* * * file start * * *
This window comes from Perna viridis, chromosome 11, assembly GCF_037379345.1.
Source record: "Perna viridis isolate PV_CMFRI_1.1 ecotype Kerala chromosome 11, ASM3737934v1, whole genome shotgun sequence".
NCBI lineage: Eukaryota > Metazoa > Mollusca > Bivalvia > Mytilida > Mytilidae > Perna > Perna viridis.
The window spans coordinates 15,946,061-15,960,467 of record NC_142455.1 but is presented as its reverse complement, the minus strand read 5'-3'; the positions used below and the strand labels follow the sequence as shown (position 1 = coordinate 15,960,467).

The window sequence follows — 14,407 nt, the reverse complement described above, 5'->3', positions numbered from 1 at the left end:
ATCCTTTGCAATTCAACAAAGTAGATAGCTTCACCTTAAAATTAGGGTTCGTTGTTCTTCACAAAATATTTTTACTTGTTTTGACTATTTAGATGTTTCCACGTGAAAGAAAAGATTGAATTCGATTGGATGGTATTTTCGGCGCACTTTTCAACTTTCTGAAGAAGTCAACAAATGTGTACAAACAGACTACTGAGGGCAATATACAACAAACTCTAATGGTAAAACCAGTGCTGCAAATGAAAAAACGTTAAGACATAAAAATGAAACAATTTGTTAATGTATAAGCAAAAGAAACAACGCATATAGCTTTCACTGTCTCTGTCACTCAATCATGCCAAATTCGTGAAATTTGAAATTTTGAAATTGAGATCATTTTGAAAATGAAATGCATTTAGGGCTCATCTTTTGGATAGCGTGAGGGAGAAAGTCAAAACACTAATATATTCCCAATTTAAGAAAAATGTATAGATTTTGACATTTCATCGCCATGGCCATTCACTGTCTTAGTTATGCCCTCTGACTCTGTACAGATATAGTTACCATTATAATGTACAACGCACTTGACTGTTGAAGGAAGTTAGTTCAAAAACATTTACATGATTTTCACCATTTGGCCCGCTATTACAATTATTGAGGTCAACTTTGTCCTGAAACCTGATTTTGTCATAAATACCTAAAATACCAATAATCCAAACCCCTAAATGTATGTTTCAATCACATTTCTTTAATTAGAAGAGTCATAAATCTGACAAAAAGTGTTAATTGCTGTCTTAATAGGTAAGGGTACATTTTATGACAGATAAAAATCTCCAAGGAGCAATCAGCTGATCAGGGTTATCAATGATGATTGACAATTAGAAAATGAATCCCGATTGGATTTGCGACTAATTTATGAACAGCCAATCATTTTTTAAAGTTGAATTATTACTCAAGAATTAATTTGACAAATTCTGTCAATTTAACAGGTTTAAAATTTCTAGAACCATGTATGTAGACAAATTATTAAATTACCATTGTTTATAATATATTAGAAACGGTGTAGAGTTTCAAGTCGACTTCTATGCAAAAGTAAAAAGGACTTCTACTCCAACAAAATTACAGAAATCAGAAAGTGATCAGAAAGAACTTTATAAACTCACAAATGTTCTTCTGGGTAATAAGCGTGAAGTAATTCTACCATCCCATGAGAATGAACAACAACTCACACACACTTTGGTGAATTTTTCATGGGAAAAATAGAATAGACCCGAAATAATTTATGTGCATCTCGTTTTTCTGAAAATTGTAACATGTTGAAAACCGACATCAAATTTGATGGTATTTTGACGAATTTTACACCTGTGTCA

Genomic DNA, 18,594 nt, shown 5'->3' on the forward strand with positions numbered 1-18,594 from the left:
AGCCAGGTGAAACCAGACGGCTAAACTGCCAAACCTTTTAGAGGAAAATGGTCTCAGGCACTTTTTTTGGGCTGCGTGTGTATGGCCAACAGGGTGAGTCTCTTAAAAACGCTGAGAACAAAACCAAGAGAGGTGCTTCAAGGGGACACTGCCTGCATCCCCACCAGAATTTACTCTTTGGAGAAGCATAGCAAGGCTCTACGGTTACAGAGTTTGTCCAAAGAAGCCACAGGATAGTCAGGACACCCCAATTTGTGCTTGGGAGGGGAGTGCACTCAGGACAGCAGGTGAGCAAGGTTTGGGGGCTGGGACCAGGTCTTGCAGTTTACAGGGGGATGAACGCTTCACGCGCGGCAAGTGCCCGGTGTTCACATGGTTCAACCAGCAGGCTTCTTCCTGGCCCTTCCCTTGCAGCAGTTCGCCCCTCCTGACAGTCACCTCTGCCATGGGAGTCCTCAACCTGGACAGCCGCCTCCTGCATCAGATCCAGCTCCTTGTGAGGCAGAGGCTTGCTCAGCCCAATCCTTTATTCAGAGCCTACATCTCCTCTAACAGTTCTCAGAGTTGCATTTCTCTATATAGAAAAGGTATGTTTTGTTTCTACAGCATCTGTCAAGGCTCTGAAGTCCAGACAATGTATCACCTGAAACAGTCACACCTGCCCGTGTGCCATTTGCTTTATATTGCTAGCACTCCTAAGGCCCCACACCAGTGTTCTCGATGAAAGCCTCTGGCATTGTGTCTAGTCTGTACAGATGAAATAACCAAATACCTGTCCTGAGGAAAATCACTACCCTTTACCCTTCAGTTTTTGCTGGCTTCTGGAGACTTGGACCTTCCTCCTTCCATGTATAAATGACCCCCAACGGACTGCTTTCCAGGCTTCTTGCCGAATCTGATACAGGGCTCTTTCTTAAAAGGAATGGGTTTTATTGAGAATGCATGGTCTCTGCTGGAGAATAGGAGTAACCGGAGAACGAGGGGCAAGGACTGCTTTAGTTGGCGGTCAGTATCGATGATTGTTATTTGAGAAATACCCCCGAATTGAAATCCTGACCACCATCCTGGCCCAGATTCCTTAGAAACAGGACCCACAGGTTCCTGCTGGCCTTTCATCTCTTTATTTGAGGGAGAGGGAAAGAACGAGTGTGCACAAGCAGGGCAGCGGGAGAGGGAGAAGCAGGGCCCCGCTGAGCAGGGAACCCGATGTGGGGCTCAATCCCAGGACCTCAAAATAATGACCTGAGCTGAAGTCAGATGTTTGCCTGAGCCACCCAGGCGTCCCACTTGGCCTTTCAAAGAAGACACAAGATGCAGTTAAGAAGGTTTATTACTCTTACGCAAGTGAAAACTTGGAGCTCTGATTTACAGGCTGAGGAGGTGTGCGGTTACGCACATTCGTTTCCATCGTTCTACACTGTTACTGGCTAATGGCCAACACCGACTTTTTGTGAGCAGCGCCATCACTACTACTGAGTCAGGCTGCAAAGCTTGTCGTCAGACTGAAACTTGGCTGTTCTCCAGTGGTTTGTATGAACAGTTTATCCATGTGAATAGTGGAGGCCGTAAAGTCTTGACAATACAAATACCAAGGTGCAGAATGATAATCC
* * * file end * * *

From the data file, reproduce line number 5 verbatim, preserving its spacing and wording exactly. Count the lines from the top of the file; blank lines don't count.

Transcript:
The window sequence follows — 14,407 nt, the reverse complement described above, 5'->3', positions numbered from 1 at the left end: